Michael Mauboussin and the team at Credit Suisse Global Financial Strategies recently published a report on The Incredible Shrinking Universe of Stocks – The Causes and Consequences of Fewer U.S. Equities. It’s a fascinating read.
The report states:
Hedge Funds: Small Firms Profit As Big Names Close In 2020
At the beginning of July, Lansdowne Partners, one of Europe's oldest and best-known hedge fund managers, announced that it was closing its flagship hedge fund after a run of poor performance. The closure is the latest in a string of high-profile hedge funds that have decided to shut up shop in recent years. Billionaire investor Read More
- There has been a sharp fall in the number of listed stocks in the U.S. since 1996.
- While listings fell by roughly 50 percent in the U.S. from 1996 through 2016, they rose about 50 percent in other developed countries. As a result, the U.S. now has a listing gap of more than 5,800 companies.
- The propensity to list is now roughly one-half of what it was 20 years ago. The net benefit of listing has declined.
- Mergers and acquisitions (M&A) are the leading reason for delisting, and initial public offerings (IPOs) are the primary source of new listings. In the last decade, M&A has flourished while IPOs have floundered.
- Regulation has increased the cost of listing and facilitated meaningful M&A.
- As a consequence of this trend, industries are more concentrated and the average company that has a listed stock is bigger, older, more profitable, and has a higher propensity to disburse cash to shareholders.
- Exchange-traded funds have filled part of the list gap.
Here’s an excerpt from that report:
The number of listed companies in the U.S. rose 50 percent from 1976 to 1996 and fell 50 percent from 1996 to 2016. This has not happened in other parts of the world, opening a U.S. listing gap. This is important because the U.S. comprises one-half of the value of the world’s stock market.
A company’s decision to list involves weighing costs and benefits. Net benefits appeared to be positive in the first 20 years of this period and have turned negative in the last 20 years. As a result, delistings have exceeded new listings by a large margin since 1996.
Regulation appears to have played a role in two ways. The cost of being public, especially after the implementation of the Sarbanes-Oxley Act in 2002, has risen in the past two decades. That said, the shrinkage in the population of listed companies started well before that law was implemented. Further, relatively accommodative anti-trust enforcement allowed for robust M&A activity.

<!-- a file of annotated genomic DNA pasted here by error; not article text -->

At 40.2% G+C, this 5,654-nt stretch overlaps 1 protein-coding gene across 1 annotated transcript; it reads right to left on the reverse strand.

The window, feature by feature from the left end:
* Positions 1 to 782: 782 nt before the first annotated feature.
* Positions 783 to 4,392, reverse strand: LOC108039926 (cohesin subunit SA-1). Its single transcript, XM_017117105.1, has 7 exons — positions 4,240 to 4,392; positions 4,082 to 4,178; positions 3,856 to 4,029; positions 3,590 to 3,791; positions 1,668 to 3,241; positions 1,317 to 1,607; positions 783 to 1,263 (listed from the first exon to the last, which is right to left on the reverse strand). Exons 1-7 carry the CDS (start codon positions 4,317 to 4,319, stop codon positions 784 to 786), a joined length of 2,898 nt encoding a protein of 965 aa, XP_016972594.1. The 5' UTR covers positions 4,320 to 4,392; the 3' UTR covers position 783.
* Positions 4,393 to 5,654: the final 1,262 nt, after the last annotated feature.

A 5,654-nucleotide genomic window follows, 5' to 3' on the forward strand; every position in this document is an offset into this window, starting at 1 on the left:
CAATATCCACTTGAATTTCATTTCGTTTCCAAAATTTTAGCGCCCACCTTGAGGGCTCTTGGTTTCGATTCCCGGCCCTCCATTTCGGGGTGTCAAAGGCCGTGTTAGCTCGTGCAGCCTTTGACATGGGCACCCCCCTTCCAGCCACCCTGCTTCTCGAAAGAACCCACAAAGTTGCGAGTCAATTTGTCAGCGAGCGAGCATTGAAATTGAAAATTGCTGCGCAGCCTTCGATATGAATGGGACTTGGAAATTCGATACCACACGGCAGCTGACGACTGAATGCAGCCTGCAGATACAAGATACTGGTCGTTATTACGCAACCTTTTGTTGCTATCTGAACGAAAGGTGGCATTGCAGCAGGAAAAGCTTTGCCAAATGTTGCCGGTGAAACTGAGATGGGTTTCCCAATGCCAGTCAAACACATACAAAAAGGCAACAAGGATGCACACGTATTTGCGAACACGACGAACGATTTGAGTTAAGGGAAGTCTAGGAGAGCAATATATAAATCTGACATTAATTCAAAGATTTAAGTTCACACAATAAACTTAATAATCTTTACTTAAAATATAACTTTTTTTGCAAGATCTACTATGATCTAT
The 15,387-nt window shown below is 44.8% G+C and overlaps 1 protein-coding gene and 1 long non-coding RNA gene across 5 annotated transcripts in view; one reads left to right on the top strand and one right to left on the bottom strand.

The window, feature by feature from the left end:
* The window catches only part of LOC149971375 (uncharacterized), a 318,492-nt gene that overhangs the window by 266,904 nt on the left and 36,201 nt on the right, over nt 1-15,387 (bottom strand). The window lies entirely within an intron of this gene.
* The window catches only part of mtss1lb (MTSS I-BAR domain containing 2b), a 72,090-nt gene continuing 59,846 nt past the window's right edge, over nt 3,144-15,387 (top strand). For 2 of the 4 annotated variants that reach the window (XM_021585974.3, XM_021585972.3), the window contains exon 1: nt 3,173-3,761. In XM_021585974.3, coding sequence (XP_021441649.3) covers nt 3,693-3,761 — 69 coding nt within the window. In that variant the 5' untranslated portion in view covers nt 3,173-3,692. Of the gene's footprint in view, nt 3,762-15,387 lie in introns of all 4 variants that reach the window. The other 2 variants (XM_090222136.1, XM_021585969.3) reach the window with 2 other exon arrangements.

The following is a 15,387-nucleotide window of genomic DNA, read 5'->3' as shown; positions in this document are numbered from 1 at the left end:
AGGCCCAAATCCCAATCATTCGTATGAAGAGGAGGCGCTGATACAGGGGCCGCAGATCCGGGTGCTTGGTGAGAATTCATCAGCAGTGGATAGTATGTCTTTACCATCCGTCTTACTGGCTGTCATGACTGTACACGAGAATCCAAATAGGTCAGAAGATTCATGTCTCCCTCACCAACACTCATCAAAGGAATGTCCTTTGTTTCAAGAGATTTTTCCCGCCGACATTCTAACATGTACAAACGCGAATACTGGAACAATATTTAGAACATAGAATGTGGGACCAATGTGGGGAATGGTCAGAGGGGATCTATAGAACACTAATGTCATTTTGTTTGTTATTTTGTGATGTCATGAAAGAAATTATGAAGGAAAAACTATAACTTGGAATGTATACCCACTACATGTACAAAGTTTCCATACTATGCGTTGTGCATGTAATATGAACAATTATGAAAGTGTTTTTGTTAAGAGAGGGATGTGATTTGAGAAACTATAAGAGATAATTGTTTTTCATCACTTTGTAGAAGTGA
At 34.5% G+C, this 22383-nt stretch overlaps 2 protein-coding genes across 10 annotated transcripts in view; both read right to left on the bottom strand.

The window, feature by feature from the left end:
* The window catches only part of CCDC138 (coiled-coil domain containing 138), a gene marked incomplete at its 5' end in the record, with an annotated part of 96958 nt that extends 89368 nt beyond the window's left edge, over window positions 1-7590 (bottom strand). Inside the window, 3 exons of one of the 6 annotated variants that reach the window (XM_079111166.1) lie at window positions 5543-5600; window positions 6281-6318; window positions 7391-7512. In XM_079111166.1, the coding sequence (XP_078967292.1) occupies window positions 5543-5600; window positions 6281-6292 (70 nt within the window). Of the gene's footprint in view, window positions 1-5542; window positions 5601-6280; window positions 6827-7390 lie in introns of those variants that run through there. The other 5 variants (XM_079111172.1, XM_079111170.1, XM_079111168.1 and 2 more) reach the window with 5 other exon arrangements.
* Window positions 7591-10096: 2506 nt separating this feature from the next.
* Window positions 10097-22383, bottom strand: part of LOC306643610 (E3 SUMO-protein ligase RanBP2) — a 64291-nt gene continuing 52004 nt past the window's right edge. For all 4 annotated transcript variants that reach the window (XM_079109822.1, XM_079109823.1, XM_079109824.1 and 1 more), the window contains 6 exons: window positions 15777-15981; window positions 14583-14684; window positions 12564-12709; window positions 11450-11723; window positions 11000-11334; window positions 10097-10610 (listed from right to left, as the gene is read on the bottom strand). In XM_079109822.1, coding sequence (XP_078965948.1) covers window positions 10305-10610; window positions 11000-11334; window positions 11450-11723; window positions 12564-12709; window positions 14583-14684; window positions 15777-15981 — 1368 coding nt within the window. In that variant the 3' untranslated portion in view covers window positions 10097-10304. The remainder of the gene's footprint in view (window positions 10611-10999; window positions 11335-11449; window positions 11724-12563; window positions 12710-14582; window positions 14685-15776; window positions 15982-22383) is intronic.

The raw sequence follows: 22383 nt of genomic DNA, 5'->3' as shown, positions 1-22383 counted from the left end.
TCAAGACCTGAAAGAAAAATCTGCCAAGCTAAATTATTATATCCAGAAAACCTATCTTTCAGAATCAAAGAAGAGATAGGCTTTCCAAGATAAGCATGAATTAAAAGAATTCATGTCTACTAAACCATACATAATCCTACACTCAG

As a result, listed companies today are on average larger, older, and more profitable than they were 20 years ago. Further, they operate in industries that are generally more concentrated. The overall size and maturity of listed companies means they are more likely to pay out cash to shareholders in the form of dividends and share buybacks than companies were in the past.
We speculate that the maturation of listed companies has also contributed to informational efficiency in the stock market. Gaining edge in older and well established businesses is likely more difficult than it is in young businesses with uncertain outlooks. In turn, the greater efficiency may be one of the catalysts for the shift that investors are making from active to indexed or rule-based strategies.
The chief investment officer (CIO) of an institution in the mid-1970s could gain reasonable exposure to U.S. equities by investing in an early stage venture fund and a large market index such as the S&P 500 (itself not an easy thing to do at the time). Today, that CIO needs to participate in early-and late-stage venture capital, a private equity buyout fund, and the S&P 500. Only a few investors have access to all of these alternatives.
The universe of alternative investments, including venture capital, buyout funds, and hedge funds, has grown sharply in the past 20 years to provide some investors with access to more investment opportunities as well as to employ more sophisticated methods to generate excess returns. The growth of these asset classes has led to lower returns for investors.
Venture capital funds launched in the 1990s outperformed public markets. But funds started since 2000 have underperformed public markets, with an improvement in recent years. Buyout funds with vintage years before 2006 outperformed public markets, but those launched in the last decade have only equaled the returns of the market. Hedge funds have also seen diminishing excess returns in the past decade. The difference between the top and bottom performers is larger in venture capital than in buyout funds.
You can download the full report here.
This article was originally posted by Johnny Hopkins at The Acquirer’s Multiple.